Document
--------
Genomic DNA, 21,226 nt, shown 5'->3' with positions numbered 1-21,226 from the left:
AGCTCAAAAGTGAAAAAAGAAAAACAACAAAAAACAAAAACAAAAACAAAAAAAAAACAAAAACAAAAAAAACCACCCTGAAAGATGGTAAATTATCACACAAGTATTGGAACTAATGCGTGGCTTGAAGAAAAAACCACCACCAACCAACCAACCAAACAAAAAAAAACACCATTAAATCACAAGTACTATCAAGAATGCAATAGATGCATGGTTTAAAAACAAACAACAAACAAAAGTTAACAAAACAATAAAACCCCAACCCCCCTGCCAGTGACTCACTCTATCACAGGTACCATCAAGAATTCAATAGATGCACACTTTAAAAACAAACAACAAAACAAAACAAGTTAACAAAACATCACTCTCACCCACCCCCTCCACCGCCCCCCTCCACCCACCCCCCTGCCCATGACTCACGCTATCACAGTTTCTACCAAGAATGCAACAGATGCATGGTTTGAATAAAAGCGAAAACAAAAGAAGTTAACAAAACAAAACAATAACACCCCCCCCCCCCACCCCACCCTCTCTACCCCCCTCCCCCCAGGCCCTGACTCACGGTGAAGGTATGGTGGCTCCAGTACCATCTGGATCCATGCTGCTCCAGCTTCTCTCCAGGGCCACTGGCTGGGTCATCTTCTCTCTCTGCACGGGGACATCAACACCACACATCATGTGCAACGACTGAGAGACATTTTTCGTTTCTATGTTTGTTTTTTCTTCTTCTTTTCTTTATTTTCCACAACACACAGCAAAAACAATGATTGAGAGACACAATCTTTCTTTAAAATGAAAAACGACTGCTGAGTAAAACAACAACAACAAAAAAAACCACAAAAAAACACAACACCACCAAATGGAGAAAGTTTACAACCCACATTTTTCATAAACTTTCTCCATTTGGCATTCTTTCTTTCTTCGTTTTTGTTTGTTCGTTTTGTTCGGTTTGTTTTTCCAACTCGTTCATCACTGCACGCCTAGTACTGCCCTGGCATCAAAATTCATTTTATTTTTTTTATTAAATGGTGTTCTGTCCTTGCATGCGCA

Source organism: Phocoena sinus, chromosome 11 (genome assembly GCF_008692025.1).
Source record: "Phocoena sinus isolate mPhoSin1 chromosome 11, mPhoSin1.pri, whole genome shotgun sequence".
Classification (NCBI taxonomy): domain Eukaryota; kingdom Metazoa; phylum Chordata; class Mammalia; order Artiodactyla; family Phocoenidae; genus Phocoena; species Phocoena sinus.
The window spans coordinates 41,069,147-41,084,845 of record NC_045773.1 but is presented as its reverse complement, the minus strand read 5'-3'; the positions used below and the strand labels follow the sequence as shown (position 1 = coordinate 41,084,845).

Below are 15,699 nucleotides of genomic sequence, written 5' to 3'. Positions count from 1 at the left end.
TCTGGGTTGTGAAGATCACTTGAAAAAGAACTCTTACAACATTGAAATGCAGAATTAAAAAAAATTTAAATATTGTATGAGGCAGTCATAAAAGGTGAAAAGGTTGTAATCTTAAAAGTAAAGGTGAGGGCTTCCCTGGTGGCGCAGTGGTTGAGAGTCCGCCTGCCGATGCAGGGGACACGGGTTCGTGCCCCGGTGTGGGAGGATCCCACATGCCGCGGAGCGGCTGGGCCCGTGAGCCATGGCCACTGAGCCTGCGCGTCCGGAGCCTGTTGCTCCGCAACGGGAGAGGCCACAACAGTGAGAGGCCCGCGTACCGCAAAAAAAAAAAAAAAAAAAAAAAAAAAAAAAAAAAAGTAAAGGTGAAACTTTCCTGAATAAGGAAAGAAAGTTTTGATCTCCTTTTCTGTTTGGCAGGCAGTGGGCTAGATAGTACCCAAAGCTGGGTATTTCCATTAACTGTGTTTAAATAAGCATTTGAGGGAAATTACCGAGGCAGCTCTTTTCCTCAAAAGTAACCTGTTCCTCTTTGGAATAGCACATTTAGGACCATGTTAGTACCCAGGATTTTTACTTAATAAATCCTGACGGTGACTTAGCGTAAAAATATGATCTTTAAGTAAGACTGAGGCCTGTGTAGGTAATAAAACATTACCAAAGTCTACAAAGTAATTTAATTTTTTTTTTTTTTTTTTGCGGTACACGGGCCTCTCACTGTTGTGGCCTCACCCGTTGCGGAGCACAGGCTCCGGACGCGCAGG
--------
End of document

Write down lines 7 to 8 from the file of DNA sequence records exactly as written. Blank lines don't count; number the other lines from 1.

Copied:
Below are 15,699 nucleotides of genomic sequence, written 5' to 3'. Positions count from 1 at the left end.
TCTGGGTTGTGAAGATCACTTGAAAAAGAACTCTTACAACATTGAAATGCAGAATTAAAAAAAATTTAAATATTGTATGAGGCAGTCATAAAAGGTGAAAAGGTTGTAATCTTAAAAGTAAAGGTGAGGGCTTCCCTGGTGGCGCAGTGGTTGAGAGTCCGCCTGCCGATGCAGGGGACACGGGTTCGTGCCCCGGTGTGGGAGGATCCCACATGCCGCGGAGCGGCTGGGCCCGTGAGCCATGGCCACTGAGCCTGCGCGTCCGGAGCCTGTTGCTCCGCAACGGGAGAGGCCACAACAGTGAGAGGCCCGCGTACCGCAAAAAAAAAAAAAAAAAAAAAAAAAAAAAAAAAAAAGTAAAGGTGAAACTTTCCTGAATAAGGAAAGAAAGTTTTGATCTCCTTTTCTGTTTGGCAGGCAGTGGGCTAGATAGTACCCAAAGCTGGGTATTTCCATTAACTGTGTTTAAATAAGCATTTGAGGGAAATTACCGAGGCAGCTCTTTTCCTCAAAAGTAACCTGTTCCTCTTTGGAATAGCACATTTAGGACCATGTTAGTACCCAGGATTTTTACTTAATAAATCCTGACGGTGACTTAGCGTAAAAATATGATCTTTAAGTAAGACTGAGGCCTGTGTAGGTAATAAAACATTACCAAAGTCTACAAAGTAATTTAATTTTTTTTTTTTTTTTTTGCGGTACACGGGCCTCTCACTGTTGTGGCCTCACCCGTTGCGGAGCACAGGCTCCGGACGCGCAGG